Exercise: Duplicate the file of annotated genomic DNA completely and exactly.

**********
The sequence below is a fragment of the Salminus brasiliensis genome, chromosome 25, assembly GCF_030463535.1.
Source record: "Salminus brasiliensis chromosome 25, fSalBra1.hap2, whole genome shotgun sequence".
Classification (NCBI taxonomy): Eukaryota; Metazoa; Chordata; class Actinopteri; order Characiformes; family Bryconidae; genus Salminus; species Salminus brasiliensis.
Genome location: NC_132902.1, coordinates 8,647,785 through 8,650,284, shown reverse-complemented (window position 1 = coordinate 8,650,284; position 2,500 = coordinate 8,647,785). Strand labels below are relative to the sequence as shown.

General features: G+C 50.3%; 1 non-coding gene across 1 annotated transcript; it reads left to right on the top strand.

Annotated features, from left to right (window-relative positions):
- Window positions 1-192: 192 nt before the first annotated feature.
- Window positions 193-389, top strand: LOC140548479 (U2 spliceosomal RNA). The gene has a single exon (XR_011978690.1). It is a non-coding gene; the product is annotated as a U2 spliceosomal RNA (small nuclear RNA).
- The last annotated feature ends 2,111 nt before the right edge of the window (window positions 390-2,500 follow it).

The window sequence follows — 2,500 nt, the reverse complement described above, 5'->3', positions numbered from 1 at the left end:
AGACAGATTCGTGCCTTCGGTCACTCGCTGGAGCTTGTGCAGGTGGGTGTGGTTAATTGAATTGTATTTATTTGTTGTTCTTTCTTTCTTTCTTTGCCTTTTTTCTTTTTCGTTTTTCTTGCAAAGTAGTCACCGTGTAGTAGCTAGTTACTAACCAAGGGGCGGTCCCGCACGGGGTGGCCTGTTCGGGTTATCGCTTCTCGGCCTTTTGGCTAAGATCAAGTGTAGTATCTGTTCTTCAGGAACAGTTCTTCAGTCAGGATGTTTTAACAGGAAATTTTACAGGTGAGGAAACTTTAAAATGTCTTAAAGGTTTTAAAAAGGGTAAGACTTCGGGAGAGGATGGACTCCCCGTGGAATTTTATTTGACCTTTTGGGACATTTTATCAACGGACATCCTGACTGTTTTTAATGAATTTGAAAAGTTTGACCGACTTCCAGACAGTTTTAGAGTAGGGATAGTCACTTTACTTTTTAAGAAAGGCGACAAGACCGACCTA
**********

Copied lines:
The sequence below is a fragment of the Salminus brasiliensis genome, chromosome 25, assembly GCF_030463535.1.
Source record: "Salminus brasiliensis chromosome 25, fSalBra1.hap2, whole genome shotgun sequence".
Classification (NCBI taxonomy): Eukaryota; Metazoa; Chordata; class Actinopteri; order Characiformes; family Bryconidae; genus Salminus; species Salminus brasiliensis.
Genome location: NC_132902.1, coordinates 8,647,785 through 8,650,284, shown reverse-complemented (window position 1 = coordinate 8,650,284; position 2,500 = coordinate 8,647,785). Strand labels below are relative to the sequence as shown.

General features: G+C 50.3%; 1 non-coding gene across 1 annotated transcript; it reads left to right on the top strand.

Annotated features, from left to right (window-relative positions):
- Window positions 1-192: 192 nt before the first annotated feature.
- Window positions 193-389, top strand: LOC140548479 (U2 spliceosomal RNA). The gene has a single exon (XR_011978690.1). It is a non-coding gene; the product is annotated as a U2 spliceosomal RNA (small nuclear RNA).
- The last annotated feature ends 2,111 nt before the right edge of the window (window positions 390-2,500 follow it).

The window sequence follows — 2,500 nt, the reverse complement described above, 5'->3', positions numbered from 1 at the left end:
AGACAGATTCGTGCCTTCGGTCACTCGCTGGAGCTTGTGCAGGTGGGTGTGGTTAATTGAATTGTATTTATTTGTTGTTCTTTCTTTCTTTCTTTGCCTTTTTTCTTTTTCGTTTTTCTTGCAAAGTAGTCACCGTGTAGTAGCTAGTTACTAACCAAGGGGCGGTCCCGCACGGGGTGGCCTGTTCGGGTTATCGCTTCTCGGCCTTTTGGCTAAGATCAAGTGTAGTATCTGTTCTTCAGGAACAGTTCTTCAGTCAGGATGTTTTAACAGGAAATTTTACAGGTGAGGAAACTTTAAAATGTCTTAAAGGTTTTAAAAAGGGTAAGACTTCGGGAGAGGATGGACTCCCCGTGGAATTTTATTTGACCTTTTGGGACATTTTATCAACGGACATCCTGACTGTTTTTAATGAATTTGAAAAGTTTGACCGACTTCCAGACAGTTTTAGAGTAGGGATAGTCACTTTACTTTTTAAGAAAGGCGACAAGACCGACCTA